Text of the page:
The shelf clock was popularized most notably by the Willard family of clockmakers in the early 1800s. More affordable than a tall-case or grandfather clock, the shelf clock expanded the market for the Willards and other early American clockmakers. Pictured are two variations of the classic Massachusetts shelf clock. One features ogee bracket feet and a stunning mahogany crotch in the base. The other is based on a circa 1805-12 Aaron Willard clock enclosed in a case attributed to John and Thomas Seymour. It has "French" feet and makore veneer in the base. These are only two of the numerous variations available. The face can be decorated as you choose, those shown are very traditional. The face could have your name or the occasion if the clock is a gift or marks an event in your life. Both clocks have eight-day, weight driven mechanical movements. Consistent with the period of the clock, either vintage or restoration glass is used in the door. Both are thinner and lighter than modern glass and have visible imperfections including bubbles and "waviness". The clocks are timekeepers only, they do not strike the hour.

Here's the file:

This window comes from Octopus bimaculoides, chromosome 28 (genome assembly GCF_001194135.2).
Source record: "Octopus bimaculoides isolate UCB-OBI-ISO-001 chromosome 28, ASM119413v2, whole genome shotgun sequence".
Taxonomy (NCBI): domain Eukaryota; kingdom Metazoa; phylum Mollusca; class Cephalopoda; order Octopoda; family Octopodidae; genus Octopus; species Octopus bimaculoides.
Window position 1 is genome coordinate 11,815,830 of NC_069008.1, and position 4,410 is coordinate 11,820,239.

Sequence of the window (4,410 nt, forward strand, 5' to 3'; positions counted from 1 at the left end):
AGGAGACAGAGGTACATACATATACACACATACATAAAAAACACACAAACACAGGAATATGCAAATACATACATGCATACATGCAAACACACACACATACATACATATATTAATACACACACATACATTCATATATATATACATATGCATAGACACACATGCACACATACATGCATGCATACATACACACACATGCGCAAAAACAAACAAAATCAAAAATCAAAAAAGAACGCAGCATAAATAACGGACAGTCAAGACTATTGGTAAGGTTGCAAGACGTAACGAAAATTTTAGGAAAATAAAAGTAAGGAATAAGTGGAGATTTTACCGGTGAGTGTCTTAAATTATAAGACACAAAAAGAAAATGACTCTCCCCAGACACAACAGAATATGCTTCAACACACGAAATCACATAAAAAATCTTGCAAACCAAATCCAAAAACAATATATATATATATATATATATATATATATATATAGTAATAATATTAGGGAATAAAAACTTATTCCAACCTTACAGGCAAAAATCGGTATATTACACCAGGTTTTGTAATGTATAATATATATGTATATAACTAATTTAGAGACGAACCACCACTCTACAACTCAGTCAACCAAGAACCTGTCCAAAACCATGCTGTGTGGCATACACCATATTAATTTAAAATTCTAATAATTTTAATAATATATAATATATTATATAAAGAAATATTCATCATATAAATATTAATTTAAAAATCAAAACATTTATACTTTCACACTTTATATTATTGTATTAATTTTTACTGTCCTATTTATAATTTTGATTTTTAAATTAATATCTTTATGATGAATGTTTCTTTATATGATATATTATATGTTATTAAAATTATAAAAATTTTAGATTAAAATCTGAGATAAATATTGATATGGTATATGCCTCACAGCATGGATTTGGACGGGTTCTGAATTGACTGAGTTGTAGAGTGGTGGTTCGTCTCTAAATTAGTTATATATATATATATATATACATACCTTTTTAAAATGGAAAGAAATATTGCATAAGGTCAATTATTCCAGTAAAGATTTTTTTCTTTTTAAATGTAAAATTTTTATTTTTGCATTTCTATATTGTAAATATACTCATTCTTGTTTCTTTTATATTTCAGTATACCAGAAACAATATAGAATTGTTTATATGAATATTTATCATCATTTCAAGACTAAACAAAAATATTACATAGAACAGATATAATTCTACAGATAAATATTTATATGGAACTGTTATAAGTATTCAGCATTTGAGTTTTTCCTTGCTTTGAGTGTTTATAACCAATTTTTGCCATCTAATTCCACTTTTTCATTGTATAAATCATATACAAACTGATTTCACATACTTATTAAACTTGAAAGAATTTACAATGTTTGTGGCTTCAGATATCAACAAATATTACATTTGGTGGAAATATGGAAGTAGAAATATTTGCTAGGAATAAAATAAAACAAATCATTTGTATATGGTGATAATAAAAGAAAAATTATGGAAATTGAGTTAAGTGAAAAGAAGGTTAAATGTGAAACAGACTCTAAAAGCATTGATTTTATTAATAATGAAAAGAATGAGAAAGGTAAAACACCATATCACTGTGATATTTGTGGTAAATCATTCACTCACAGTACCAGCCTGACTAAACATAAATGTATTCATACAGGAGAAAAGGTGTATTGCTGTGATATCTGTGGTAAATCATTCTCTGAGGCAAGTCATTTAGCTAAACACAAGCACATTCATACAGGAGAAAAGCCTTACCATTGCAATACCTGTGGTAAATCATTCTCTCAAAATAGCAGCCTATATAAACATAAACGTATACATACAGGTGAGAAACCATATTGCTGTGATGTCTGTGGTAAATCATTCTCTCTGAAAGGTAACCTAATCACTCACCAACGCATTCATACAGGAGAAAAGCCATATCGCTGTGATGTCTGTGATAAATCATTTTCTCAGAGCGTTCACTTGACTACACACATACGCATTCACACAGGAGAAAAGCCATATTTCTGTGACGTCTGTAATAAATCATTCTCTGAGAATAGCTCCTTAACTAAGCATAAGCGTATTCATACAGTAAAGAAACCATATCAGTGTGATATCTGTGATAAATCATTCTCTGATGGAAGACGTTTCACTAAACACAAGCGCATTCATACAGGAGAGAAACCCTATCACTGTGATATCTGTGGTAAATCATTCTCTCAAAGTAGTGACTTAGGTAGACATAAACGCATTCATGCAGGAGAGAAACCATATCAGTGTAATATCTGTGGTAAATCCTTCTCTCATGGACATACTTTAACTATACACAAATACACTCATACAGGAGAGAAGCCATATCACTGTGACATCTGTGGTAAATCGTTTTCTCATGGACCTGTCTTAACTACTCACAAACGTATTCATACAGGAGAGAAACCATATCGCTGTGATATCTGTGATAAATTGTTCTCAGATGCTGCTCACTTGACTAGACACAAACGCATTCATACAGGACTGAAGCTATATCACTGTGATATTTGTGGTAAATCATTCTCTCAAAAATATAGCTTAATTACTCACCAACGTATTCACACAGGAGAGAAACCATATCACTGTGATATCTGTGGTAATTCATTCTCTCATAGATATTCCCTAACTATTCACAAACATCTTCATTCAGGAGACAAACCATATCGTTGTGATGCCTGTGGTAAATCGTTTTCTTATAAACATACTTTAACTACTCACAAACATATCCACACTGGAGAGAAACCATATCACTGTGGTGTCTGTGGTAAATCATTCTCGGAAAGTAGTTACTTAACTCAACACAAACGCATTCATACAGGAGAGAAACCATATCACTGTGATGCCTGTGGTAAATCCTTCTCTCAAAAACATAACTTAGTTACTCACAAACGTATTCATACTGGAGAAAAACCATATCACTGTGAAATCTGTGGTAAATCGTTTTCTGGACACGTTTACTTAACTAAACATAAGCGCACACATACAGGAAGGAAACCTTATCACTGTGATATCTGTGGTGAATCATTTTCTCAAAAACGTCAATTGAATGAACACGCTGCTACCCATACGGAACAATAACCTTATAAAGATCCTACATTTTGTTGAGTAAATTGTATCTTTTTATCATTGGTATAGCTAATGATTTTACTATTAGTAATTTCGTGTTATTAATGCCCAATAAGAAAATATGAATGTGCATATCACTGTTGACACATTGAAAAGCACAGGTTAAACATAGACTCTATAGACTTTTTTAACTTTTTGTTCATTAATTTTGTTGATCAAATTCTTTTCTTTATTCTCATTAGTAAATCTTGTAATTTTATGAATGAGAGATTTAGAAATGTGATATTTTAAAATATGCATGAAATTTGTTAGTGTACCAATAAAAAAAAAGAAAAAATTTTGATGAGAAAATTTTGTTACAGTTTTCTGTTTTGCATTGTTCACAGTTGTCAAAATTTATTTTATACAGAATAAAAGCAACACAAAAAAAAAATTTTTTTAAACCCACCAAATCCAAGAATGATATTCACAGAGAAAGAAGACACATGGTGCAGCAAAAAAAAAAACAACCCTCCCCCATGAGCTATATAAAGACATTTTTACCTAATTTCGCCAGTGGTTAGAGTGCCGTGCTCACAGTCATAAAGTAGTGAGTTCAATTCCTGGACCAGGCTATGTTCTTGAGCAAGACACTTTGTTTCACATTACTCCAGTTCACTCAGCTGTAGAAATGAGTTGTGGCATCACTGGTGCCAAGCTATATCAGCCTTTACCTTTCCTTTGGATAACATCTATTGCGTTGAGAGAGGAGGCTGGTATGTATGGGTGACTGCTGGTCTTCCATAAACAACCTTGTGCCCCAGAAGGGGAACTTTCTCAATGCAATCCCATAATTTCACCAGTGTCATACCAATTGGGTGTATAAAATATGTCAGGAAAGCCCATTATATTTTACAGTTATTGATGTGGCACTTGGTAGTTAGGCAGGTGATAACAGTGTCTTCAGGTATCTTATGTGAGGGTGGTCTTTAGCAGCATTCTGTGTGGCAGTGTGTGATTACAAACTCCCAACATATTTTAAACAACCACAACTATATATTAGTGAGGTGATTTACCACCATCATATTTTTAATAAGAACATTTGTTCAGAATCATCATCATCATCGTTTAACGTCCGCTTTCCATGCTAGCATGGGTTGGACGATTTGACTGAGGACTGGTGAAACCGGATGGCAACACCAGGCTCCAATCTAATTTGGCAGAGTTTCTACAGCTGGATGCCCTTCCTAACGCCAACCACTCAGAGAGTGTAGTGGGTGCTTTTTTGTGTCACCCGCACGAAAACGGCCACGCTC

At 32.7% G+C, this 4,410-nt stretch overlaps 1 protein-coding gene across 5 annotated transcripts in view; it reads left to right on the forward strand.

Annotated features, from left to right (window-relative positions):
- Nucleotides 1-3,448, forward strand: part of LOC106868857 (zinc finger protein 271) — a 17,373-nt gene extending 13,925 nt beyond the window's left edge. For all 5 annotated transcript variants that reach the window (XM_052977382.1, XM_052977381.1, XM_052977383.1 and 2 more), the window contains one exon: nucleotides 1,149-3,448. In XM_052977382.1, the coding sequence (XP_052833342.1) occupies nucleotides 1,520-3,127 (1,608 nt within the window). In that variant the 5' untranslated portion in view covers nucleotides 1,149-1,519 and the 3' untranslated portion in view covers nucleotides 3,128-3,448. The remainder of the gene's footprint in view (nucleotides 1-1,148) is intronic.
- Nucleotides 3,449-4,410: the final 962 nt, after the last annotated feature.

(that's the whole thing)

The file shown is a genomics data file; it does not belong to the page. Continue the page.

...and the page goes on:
30 H x 13 3/8 W x 6 1/2 D